The holidays are difficult for any family. They can present unique challenges for parents who are separated or divorced. It is important to think ahead about how each holiday will affect your custody and/or visitation schedule, and plan accordingly. This can help prevent serious arguments and problems during an already stressful season.
Before we begin, it is important to note that any current custody or parenting plan must be honored. Do not expect to make a one-time exception to an existing order without a written agreement from your spouse, at the very least. If you are considering a long-term or permanent change, you should pursue a modification to make sure it is clear and legally binding. Changing a custody arrangement without the express consent of your spouse can have serious consequences.
Tips for Creating a Workable Holiday Parenting Plan
No two families are the same, and when the holidays approach, it’s helpful to take everything into account. Should you alternate holidays? Is there a holiday you celebrate but your spouse routinely does not? Look at it from every angle and think about what will cause the least disruption and stress for your child or children. If your case goes to court, remember that the judge will make a ruling based on the best interests of the child.
At any stage of a divorce or custody proceeding, you can consider and apply the following tips to help reach or modify an agreement that works for you and your children:
- Plan ahead. Don’t wait until a few days before Thanksgiving or New Year’s Eve to decide where your child will spend the holiday. Talk to your spouse early on and try to work out a plan that makes sense. The best idea is to decide on holidays at the beginning of the year, put it in writing, and follow the plan.
- Be consistent. Try to think of how you want each holiday to be shared. Will you alternate holidays or try to split the day in half? Will you simply celebrate twice? Decide on a strategy and stick to it—but be prepared to have a curveball or two thrown your way.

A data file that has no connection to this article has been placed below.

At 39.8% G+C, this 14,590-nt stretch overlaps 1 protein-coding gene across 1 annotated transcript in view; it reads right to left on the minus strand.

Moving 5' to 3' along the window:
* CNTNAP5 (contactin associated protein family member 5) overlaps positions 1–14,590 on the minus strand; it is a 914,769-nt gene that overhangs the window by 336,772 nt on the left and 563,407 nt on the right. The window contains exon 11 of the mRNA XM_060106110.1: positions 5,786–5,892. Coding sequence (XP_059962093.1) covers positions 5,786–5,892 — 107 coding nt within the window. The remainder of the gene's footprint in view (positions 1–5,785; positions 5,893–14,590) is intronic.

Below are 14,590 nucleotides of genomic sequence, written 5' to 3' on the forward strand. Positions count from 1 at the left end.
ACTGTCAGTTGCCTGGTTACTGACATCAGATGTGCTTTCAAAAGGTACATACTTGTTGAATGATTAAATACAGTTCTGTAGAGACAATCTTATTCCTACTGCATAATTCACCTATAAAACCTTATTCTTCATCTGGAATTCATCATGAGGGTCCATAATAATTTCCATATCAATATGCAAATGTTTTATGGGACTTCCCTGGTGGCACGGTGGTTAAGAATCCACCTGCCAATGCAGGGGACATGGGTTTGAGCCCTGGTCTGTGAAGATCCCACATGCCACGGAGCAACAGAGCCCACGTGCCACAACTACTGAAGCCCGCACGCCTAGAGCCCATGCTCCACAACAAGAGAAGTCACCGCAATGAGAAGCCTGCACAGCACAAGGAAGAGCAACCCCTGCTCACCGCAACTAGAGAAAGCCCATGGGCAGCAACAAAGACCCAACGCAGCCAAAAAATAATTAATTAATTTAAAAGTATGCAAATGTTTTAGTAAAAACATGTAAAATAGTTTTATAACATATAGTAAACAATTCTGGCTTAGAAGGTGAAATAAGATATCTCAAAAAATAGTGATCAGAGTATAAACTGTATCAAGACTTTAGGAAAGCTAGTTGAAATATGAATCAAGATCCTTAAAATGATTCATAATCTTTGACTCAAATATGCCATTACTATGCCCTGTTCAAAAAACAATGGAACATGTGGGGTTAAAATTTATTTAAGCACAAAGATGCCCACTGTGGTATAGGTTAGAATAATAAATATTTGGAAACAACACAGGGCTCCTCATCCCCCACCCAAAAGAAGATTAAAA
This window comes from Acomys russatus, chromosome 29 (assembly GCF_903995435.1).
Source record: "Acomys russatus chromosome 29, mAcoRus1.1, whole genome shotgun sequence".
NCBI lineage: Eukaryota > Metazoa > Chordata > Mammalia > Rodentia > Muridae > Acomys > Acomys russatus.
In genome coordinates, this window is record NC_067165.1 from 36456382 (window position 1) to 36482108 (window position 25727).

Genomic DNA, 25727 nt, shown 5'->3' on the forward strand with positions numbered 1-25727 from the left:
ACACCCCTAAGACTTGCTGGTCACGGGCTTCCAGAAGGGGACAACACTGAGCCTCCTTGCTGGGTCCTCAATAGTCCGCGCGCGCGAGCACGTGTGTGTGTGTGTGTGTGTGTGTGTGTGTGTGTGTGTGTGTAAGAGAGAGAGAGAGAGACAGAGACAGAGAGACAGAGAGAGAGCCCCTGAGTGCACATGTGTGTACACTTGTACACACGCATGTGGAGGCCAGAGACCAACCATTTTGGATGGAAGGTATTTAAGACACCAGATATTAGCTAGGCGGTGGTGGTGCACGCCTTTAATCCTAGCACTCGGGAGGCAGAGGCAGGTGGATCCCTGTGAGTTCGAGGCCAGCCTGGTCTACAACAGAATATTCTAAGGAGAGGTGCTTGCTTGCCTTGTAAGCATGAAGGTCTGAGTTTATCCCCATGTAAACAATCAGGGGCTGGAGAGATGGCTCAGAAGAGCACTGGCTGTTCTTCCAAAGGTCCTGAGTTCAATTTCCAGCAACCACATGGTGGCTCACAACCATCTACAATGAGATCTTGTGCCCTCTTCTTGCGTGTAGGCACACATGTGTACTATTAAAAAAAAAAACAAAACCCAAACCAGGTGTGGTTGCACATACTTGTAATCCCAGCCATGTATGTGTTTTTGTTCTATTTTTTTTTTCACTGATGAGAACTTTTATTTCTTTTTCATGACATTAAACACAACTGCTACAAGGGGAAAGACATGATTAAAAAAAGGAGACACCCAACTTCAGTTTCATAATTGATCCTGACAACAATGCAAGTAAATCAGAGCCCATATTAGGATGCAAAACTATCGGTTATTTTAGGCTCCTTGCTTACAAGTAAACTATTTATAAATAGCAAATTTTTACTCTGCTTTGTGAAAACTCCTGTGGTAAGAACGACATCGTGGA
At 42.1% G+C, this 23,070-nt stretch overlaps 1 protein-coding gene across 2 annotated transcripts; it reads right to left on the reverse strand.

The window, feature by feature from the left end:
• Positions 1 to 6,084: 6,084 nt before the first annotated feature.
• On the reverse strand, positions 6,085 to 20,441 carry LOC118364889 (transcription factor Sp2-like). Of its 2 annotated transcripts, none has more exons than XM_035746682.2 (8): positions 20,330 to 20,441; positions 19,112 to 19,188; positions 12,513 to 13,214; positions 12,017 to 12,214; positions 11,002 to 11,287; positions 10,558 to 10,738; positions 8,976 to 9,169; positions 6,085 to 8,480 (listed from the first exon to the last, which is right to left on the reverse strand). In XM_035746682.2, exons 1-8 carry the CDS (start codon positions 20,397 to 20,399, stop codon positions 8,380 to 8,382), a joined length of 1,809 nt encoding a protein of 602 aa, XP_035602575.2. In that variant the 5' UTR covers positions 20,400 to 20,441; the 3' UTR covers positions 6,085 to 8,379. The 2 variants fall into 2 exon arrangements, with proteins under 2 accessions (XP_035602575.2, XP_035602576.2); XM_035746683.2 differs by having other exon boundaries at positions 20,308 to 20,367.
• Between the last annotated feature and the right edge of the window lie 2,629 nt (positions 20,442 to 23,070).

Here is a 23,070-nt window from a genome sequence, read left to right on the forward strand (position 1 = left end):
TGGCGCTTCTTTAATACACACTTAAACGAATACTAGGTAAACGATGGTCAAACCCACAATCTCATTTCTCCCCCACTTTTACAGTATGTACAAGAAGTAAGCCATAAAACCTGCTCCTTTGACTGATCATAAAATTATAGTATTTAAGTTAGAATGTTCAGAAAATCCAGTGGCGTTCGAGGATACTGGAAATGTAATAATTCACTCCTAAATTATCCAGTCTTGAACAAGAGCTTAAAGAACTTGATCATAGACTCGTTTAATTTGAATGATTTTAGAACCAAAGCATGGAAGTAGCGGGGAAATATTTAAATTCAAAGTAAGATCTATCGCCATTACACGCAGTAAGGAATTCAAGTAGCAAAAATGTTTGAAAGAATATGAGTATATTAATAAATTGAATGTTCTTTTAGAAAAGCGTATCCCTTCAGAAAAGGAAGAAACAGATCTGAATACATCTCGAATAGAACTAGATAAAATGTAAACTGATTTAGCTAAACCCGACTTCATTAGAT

- Try to stay calm and consider the other side. Of course, you want to spend every holiday with your child, but try to remain calm and think about how your spouse may be feeling. Think about your child’s feelings as well, and try to make decisions that make it less stressful for everyone. Compromise on a holiday that’s less important to you or be prepared to “take turns” for the most important ones. Remember, you’re in it together.
- Don’t forget about travel arrangements. When parents live close to one another, this is not usually an issue. If you live in different cities, counties, or states, however, you will need to think about travel arrangements. Figure out the finances and time involved so there are no unpleasant surprises as the holidays approach.
- Address special requests. Instead of immediately refusing a special request, like a holiday trip to another state, consider whether there is an accommodation or request of your own that you would like fulfilled. You might find it worthwhile to give up one holiday for a different one.
Talk to a Massachusetts Custody Lawyer
In our experience as Massachusetts child custody lawyers, these are the cases that generate the most stress and concern for our clients. At Miller Law Group, P.C., we are here to protect your interests and help you reach holiday parenting plans that work for you and your family. With our extensive experience in family law, you can rest assured that we can offer insight that will set you up for success.
To learn more, call (508) 502-7002 or contact us online. We look forward to making your 2021 holiday season a little brighter.